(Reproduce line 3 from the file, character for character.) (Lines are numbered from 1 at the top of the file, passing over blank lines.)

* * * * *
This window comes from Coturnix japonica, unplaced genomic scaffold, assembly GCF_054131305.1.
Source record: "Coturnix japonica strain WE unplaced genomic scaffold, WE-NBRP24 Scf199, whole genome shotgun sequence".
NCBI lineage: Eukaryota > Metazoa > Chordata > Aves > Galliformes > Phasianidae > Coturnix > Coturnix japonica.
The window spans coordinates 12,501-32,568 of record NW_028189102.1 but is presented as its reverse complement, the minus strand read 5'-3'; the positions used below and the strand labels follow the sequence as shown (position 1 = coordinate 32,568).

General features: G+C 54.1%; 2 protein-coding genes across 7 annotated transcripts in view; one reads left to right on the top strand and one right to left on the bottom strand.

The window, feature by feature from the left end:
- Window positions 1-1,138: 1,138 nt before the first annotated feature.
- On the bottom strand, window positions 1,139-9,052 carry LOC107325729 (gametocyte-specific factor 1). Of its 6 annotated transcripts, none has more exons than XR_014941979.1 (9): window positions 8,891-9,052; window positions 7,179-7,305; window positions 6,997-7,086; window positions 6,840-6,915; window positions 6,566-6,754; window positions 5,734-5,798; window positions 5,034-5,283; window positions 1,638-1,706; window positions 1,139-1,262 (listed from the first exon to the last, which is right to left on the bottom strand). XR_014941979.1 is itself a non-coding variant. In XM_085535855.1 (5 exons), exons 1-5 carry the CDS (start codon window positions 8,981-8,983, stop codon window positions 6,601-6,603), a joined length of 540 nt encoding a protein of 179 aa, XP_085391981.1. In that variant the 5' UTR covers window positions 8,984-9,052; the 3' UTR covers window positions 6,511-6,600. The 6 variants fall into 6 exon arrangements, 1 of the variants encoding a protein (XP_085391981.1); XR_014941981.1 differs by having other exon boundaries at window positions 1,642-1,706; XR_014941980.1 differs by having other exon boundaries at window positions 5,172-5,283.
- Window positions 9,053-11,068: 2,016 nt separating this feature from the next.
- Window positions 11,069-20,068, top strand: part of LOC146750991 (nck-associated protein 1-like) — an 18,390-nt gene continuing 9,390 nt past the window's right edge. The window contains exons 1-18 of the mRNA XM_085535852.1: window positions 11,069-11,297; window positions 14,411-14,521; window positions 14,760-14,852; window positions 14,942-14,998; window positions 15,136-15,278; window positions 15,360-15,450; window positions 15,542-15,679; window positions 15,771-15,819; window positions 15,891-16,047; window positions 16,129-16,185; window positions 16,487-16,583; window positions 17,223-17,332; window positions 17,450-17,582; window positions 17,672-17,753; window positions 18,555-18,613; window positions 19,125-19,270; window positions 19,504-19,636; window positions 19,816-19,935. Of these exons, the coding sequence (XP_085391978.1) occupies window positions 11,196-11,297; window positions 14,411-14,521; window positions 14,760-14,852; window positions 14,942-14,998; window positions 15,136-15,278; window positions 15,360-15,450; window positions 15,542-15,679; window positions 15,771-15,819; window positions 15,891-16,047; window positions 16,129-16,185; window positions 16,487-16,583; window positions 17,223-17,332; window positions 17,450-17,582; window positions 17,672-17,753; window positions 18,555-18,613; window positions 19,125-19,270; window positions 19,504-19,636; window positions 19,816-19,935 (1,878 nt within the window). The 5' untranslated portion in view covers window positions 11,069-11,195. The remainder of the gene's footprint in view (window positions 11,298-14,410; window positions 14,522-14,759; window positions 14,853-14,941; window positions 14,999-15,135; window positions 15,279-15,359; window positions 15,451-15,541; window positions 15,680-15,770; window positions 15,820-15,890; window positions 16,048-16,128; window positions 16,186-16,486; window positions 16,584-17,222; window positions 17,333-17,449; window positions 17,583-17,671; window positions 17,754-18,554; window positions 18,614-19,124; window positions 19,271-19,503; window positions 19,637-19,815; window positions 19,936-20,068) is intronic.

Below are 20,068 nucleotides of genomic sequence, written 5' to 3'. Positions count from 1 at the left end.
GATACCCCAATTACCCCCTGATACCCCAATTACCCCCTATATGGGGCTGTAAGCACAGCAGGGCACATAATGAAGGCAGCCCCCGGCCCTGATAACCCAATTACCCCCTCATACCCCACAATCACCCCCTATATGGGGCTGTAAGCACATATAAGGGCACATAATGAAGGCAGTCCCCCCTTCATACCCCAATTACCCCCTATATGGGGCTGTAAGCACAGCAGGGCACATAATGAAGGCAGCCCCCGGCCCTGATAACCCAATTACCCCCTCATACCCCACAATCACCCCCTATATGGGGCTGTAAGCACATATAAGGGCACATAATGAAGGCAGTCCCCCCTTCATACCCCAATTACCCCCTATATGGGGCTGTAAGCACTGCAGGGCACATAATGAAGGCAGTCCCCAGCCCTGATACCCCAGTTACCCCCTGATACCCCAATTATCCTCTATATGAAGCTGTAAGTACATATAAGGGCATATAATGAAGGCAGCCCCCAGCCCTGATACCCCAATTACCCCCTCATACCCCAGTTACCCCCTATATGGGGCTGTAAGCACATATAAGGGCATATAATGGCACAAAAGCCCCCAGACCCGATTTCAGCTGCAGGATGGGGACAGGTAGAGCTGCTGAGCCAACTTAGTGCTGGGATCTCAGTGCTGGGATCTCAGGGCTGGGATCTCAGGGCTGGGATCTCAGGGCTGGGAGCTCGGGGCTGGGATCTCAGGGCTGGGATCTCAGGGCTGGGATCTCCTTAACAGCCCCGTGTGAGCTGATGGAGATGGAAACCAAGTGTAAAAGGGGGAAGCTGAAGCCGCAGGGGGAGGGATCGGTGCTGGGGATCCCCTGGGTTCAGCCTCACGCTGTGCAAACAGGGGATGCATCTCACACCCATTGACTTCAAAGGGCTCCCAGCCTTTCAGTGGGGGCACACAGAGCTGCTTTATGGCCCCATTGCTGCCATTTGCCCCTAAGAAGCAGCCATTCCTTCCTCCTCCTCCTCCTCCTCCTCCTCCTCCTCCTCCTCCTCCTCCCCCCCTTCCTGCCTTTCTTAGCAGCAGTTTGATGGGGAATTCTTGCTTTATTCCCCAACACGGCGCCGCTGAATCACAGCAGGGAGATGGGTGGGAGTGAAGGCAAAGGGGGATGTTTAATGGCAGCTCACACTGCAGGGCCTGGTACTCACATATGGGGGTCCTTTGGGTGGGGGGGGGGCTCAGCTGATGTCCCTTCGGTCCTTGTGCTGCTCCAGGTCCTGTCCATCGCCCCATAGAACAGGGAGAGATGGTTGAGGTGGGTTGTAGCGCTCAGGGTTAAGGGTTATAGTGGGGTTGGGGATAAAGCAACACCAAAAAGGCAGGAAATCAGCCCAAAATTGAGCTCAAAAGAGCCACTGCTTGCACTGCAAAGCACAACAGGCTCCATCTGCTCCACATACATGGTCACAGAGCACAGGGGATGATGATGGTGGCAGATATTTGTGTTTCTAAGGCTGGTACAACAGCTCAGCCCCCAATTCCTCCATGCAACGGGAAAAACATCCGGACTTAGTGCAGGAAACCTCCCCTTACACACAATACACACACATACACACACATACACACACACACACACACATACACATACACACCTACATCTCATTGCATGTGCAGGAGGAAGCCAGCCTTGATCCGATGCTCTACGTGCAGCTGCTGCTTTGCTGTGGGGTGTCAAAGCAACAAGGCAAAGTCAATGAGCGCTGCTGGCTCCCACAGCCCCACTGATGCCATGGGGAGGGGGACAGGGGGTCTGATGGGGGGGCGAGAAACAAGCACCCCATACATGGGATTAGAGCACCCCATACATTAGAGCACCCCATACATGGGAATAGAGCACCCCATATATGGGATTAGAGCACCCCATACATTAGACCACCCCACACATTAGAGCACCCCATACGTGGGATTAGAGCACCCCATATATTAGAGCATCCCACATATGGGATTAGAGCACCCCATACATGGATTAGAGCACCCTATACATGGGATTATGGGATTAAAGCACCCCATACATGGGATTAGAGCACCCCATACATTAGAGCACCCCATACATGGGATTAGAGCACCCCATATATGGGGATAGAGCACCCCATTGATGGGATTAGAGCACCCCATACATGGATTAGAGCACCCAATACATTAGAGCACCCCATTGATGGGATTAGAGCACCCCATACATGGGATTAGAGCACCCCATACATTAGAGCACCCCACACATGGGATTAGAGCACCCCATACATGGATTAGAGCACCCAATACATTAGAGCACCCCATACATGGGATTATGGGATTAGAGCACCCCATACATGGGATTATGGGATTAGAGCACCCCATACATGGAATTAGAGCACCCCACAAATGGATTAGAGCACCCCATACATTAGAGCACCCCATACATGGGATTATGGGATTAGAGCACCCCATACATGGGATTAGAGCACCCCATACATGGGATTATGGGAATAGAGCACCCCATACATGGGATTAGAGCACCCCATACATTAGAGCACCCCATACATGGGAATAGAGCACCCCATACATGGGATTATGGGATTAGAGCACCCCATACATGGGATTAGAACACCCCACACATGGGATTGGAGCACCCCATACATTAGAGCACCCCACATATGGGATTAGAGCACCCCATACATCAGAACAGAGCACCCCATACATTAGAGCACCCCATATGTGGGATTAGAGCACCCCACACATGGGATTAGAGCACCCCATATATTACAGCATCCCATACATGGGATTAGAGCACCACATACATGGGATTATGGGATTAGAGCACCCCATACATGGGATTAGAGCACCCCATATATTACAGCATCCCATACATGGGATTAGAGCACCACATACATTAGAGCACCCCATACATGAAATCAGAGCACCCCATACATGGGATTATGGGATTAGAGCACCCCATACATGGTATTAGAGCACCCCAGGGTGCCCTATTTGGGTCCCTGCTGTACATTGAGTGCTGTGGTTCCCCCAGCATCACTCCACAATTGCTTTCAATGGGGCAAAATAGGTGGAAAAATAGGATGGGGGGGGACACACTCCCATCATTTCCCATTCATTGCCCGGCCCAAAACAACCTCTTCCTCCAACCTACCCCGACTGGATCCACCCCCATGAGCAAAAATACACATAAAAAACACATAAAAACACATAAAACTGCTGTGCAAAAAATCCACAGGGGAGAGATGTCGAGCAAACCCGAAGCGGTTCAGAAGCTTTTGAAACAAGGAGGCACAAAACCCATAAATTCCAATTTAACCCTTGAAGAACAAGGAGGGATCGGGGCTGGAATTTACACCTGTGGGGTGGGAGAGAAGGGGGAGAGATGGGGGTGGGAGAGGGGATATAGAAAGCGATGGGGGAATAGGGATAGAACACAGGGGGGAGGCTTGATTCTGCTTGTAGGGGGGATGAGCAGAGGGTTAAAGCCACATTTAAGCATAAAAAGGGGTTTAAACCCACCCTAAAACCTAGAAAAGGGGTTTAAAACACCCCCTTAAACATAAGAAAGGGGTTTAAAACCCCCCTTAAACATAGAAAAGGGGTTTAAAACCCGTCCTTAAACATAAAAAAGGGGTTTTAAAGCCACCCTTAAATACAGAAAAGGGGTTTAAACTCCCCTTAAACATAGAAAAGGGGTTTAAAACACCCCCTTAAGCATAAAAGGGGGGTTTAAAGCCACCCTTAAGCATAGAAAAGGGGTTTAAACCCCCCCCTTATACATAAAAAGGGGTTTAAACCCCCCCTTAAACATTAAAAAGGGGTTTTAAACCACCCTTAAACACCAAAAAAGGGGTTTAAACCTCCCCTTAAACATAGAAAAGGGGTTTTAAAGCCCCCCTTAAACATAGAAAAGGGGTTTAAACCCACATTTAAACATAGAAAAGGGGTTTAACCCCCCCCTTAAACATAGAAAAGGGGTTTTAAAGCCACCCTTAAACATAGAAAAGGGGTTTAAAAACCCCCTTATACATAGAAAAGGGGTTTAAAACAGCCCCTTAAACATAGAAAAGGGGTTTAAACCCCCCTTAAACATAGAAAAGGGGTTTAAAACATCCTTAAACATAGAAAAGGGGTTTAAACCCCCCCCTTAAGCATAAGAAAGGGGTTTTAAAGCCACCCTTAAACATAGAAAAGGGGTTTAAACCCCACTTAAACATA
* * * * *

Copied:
NCBI lineage: Eukaryota > Metazoa > Chordata > Aves > Galliformes > Phasianidae > Coturnix > Coturnix japonica.